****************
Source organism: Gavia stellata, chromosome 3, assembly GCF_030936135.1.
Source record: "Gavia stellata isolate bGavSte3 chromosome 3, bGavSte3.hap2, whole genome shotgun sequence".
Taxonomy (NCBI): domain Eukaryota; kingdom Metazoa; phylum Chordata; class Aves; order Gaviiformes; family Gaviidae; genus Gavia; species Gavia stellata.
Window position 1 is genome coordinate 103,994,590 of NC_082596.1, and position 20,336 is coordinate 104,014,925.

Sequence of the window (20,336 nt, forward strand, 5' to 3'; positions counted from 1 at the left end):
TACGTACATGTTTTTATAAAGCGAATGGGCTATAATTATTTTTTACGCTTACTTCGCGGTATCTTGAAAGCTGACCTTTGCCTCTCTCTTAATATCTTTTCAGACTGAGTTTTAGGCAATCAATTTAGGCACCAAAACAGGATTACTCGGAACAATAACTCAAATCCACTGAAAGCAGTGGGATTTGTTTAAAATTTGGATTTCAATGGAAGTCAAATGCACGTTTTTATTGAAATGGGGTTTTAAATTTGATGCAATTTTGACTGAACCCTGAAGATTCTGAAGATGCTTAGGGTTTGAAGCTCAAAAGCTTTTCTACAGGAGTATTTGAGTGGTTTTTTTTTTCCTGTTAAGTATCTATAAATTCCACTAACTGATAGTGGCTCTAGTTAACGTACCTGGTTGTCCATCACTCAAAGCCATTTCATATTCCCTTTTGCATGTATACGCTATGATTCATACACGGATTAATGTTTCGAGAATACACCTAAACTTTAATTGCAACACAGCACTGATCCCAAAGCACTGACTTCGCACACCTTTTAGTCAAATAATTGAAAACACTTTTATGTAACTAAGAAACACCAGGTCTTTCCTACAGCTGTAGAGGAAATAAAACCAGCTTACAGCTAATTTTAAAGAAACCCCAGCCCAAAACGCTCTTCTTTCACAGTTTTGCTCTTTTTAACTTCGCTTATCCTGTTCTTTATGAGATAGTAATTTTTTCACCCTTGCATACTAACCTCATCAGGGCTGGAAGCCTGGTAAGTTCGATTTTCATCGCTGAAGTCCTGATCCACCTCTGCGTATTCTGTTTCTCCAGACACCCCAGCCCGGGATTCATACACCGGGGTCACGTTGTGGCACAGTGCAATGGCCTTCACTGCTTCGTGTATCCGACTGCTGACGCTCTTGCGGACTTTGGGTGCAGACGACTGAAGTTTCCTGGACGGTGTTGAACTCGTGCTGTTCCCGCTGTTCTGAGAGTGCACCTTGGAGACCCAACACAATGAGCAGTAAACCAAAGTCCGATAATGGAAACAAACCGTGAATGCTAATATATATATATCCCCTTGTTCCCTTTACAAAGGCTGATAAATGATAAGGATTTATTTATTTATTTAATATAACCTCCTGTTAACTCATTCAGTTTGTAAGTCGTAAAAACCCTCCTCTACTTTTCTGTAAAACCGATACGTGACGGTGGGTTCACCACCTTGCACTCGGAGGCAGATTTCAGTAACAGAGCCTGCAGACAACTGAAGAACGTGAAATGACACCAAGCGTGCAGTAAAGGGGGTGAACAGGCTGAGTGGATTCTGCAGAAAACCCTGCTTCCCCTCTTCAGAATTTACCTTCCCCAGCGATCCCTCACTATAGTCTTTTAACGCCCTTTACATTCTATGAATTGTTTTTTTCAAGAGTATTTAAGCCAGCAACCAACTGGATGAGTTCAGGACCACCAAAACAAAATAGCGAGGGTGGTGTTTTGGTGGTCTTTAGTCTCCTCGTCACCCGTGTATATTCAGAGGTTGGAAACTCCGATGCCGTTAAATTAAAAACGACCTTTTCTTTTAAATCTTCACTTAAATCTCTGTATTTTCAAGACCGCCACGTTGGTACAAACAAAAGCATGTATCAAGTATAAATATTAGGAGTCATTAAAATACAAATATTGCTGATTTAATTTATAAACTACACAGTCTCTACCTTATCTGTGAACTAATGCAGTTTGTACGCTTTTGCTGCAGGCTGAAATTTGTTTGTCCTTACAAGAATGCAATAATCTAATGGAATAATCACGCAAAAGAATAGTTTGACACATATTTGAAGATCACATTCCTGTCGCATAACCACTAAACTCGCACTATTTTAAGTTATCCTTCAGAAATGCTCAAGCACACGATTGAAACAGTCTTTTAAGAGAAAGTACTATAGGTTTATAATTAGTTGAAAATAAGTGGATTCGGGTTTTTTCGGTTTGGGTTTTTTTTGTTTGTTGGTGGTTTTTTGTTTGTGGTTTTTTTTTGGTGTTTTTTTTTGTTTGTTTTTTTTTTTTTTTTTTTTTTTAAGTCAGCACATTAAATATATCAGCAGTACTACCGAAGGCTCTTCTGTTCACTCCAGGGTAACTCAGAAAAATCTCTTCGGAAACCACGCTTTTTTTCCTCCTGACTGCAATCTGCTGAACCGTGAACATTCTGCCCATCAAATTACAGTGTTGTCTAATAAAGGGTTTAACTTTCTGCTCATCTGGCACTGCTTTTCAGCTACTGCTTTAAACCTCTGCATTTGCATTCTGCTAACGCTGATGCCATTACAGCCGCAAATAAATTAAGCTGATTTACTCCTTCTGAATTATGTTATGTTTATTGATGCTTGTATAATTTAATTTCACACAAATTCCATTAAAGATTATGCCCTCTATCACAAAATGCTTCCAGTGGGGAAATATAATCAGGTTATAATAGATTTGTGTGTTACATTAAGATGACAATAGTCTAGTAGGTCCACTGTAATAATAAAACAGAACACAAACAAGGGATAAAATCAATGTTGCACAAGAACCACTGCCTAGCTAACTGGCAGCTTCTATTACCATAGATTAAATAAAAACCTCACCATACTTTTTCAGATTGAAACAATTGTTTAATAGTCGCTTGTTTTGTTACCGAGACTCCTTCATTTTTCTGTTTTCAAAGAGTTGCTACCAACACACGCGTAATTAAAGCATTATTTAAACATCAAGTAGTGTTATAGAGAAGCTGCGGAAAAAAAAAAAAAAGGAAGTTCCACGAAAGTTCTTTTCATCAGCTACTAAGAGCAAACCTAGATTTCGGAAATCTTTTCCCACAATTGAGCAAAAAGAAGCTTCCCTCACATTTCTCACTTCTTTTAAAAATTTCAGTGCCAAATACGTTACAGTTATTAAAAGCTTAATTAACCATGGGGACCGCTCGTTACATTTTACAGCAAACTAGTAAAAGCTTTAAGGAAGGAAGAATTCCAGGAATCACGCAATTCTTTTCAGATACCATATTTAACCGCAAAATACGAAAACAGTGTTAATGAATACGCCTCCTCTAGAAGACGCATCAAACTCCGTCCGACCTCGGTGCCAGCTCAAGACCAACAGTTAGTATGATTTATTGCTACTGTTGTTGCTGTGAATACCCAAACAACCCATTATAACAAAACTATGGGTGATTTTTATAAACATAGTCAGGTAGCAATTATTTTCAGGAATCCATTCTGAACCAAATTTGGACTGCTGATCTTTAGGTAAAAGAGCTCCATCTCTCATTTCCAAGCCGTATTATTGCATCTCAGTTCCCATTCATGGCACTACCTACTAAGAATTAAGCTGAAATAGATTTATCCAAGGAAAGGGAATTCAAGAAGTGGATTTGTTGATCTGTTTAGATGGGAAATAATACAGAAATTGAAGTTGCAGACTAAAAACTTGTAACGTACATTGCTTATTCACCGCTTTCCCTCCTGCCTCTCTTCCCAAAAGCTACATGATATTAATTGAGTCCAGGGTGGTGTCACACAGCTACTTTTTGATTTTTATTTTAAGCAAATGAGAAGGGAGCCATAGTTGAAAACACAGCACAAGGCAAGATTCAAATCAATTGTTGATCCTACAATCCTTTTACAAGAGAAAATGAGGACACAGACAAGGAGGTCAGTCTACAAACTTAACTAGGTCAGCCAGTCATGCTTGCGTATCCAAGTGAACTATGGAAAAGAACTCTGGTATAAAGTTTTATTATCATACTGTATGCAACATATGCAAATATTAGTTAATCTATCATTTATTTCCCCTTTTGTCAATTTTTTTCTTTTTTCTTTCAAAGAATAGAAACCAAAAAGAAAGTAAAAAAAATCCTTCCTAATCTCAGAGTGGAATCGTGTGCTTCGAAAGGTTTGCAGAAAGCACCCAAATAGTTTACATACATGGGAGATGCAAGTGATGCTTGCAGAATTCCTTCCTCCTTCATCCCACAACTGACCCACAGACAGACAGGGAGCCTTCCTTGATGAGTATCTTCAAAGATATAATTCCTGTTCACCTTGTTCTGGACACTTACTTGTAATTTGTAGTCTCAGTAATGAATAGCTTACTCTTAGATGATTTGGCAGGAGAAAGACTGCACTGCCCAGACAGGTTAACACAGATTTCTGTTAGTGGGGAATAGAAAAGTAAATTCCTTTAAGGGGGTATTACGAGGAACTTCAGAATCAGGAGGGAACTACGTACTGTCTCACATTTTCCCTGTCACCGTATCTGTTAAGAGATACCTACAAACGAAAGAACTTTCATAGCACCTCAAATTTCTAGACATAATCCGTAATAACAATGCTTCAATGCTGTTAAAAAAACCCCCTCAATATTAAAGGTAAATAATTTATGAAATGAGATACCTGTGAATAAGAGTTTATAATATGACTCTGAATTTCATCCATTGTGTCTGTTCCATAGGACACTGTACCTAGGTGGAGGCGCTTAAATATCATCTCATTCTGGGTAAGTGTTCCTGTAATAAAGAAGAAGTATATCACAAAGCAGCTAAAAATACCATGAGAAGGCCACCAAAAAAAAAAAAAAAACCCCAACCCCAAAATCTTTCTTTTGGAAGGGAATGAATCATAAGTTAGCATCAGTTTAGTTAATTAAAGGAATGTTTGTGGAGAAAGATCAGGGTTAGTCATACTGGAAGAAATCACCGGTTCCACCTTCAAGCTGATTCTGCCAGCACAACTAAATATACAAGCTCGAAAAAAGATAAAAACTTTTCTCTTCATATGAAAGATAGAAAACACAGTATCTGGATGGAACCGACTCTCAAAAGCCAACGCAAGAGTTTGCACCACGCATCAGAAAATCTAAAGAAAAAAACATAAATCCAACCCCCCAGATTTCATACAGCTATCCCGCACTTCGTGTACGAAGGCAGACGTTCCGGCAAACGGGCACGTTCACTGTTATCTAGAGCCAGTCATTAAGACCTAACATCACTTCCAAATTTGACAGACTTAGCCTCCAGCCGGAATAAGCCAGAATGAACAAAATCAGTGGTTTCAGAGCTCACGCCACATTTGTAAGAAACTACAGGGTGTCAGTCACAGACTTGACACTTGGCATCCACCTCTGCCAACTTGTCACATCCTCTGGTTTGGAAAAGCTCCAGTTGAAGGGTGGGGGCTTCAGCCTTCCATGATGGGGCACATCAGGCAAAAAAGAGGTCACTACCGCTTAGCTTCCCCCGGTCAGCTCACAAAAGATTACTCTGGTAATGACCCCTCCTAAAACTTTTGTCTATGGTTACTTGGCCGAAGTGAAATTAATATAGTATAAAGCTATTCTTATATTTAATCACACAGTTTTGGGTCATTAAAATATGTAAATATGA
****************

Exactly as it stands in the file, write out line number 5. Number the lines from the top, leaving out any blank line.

Sequence of the window (20,336 nt, forward strand, 5' to 3'; positions counted from 1 at the left end):